Long-term Safety of Ustekinumab4,5,7,8,9,10

Graphic 1 Safety follow-up 2009 analysis (3-year follow-up)

2010 analysis (4-year follow-up)

Overall evaluated patients

n=3117

n=3117

Patients’ follow-up per year

4782

6791

CO379T04 (Phase II; n=320, controlled placebo for 20 weeks)1

36 weeks

36 weeks

PHOENIX I (Phase III; n=766, controlled placebo for 12 weeks)2

152 weeks

152 weeks

PHOENIX II (Phase III; n=1230, controlled placebo for 12 weeks)3

100 weeks

208 weeks

ACCEPT (Phase III; n=903, controlled placebo for 12 weeks)4

64 weeks

64 weeks

UST Development Program in Psoriasis Treatment

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Discontinuation of Treatment over Four Years

Graphic 2

Ustekinumab Data from Phoenix t2 Study

45 mg

90 mg

Combined

606

606

1212

160 (26.4%)

146 (24.1%)

306 (25.2%)

Adverse events

44 (7.3%)

48 (7.9%)

92 (7.6%)

Worsening of psoriasis

0 (0.0%)

1 (0.2%)

1 (0.1%)

Non-satisfactory therapeutic effect

13 (2.1%)

15 (2.5%)

28 (2.3%)

Lack of response to protocol

31 (5.1%)

17 (2.8%)

48 (4.0%)

Loss of follow-up

19 (3.1%)

24 (4.0%)

43 (3.5%)

Death

4 (0.7%)

6 (1.0%)

10 (0.8%)

Others

49 (8.1%)

36 (5.9%)

85 (7.0%)

Randomized subjects at week 0 and treated with UST Subjects who discontinued treatment RReasons for discontinuation

Cumulative Rate of Serious Infections

Event rate per patient each year (PY) (IC 95%)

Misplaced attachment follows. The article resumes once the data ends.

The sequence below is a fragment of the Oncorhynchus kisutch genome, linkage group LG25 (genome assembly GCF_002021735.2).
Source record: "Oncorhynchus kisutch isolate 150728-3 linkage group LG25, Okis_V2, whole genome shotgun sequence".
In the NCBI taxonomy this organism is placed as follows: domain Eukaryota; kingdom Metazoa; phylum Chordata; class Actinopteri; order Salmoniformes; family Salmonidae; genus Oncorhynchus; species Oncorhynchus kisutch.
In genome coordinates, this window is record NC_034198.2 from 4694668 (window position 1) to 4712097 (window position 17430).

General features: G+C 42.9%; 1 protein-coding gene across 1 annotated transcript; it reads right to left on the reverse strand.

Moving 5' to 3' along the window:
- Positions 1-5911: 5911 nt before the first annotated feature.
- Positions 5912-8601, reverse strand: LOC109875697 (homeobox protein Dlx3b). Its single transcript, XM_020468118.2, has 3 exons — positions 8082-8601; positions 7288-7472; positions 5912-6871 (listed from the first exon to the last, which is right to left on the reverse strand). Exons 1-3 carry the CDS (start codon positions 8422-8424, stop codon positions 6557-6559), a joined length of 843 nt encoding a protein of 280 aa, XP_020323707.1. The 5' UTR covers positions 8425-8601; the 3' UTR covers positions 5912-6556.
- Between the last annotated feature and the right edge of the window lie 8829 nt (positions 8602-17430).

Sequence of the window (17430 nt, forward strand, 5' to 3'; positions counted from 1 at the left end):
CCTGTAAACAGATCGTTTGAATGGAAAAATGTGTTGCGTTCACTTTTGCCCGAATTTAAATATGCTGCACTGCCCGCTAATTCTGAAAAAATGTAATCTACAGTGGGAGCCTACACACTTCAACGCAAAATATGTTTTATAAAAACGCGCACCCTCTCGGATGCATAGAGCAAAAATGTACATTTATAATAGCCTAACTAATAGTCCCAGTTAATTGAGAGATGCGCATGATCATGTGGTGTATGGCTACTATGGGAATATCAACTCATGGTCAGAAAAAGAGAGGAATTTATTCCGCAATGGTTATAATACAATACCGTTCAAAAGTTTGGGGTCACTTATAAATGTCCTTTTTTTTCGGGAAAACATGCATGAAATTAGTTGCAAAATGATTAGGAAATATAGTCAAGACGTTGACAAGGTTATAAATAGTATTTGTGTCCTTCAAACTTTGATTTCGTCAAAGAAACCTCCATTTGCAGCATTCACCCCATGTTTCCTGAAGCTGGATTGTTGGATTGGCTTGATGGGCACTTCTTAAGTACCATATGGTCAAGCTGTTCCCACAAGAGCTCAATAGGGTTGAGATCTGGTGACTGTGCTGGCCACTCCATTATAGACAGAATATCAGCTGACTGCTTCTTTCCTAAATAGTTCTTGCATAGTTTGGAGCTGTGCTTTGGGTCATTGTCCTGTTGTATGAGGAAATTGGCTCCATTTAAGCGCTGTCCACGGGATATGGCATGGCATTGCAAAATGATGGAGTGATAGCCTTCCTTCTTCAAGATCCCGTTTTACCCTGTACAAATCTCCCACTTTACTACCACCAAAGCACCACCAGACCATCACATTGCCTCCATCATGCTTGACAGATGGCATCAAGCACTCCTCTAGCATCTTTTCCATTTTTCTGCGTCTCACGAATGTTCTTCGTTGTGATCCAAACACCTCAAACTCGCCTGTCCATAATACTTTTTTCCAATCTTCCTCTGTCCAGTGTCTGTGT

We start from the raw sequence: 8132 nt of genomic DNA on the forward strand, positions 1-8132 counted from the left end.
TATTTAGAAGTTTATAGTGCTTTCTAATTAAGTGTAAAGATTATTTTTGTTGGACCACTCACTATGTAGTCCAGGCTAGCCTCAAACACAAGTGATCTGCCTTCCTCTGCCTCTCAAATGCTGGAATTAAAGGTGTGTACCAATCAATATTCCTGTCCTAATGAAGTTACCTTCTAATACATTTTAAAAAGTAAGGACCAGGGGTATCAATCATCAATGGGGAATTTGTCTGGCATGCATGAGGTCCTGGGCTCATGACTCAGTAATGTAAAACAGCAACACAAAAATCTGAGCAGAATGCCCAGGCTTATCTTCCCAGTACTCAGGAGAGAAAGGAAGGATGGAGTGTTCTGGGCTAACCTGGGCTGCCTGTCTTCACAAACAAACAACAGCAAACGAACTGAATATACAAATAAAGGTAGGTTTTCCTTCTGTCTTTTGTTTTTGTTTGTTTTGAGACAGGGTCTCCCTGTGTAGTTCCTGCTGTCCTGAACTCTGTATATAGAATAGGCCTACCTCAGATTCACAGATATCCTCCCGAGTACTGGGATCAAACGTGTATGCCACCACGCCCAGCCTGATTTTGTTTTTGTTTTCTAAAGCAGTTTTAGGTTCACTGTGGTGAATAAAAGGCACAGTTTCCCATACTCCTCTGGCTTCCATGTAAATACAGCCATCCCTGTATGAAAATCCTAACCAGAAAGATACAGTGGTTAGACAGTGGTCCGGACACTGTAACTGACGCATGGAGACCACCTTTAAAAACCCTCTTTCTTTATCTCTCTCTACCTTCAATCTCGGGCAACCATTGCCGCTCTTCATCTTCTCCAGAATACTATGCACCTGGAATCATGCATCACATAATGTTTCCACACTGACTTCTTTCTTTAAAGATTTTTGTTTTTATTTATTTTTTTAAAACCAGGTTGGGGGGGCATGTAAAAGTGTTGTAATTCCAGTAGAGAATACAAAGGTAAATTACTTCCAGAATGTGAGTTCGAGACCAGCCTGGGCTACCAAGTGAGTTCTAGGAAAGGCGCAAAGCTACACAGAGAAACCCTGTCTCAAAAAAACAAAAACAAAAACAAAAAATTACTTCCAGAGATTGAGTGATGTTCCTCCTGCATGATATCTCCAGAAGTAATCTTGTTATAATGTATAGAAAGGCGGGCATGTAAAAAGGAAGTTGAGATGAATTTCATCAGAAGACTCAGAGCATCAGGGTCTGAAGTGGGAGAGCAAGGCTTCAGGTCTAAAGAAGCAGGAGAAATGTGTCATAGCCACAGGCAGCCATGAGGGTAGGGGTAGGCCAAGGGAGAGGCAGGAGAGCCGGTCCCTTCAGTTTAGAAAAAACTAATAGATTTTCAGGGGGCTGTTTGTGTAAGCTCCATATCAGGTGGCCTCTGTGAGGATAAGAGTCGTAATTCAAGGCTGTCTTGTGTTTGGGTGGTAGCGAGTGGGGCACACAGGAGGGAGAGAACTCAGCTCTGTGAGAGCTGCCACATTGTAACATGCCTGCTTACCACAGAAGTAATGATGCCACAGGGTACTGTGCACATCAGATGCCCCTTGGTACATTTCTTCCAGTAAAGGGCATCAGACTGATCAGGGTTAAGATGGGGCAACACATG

Ustekinumab 45 mg 4.0

Year 1

Graphic 3

Ustekinumab 90 mg

Combined Ustekinumab

Year 2

Year 3

1.13 (0.54, 2.08)

1.14 (0.55, 2.09)

Year 4

3.0 1.69 (1.09, 2.52)

2.0 1.0

1.97 (0.49, 1.74)

1.37 (0.96, 1.91)

1.03 (0.60, 1.65)

0.92 (0.37, 1.89)

1.35 (0.44, 3.16)

1.15 (0.61, 1.97) 1.05 (0.45, 2.07)

1.68 (0.32, 1.24) 0.00 (0.00, 0.50)

0.0

N NY Events

≤48 weeks 1319 1132 11

1798 3117 1417 2548 24 35

>48 a <96 weeks 1009 763 7

1245 885 10

2145 1646 17

>96 a <144 weeks 718 601 0

1013 878 10

1672 1478 10

>144 weeks 520 369 5

884 761 8

1384 1130 13

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Major Cardiovascular Event Rate Placebo

Ustekinumab 45 mg

Graphic 4

Ustekinumab 90 mg

Combined Ustekinumab

Events per PY

3.0

2.0

1.47 (0.30, 4.31) 1.23 (0.40, 2.87) 0.98 (0.12, 3.56)

1.0

0.54 0.56 0.44 0.60 0.50 (0.20, 1.17) 0.44 (0.32, 0.91) (0.21, 0.82) (0.35, 0.70) 0.55 0.55 (0.32, 1.02) (0.21, 0.82) 0.55 0.46 0.35 (0.01, 3.06) (0.01, 3.06) 0.31 (0.01, 3.06) (0.27, 0.72) (0.10, 0.90) (0.13, 0.61)

0.00 (0.00, 1.69) 0.0

Controlled Period N PY Events

Analysis in 2007

Analysis in 2009

Analysis in 2010

732 790 792 1582 732 1110 1156 2266 732 1319 1906 3117 732 1319 1992 3117 177 203 203 406 182 1113 1138 2251 182 2184 2598 4782 182 2857 3934 6791 0 2 3 5 1 6 4 10 1 13 8 21 1 16 18 34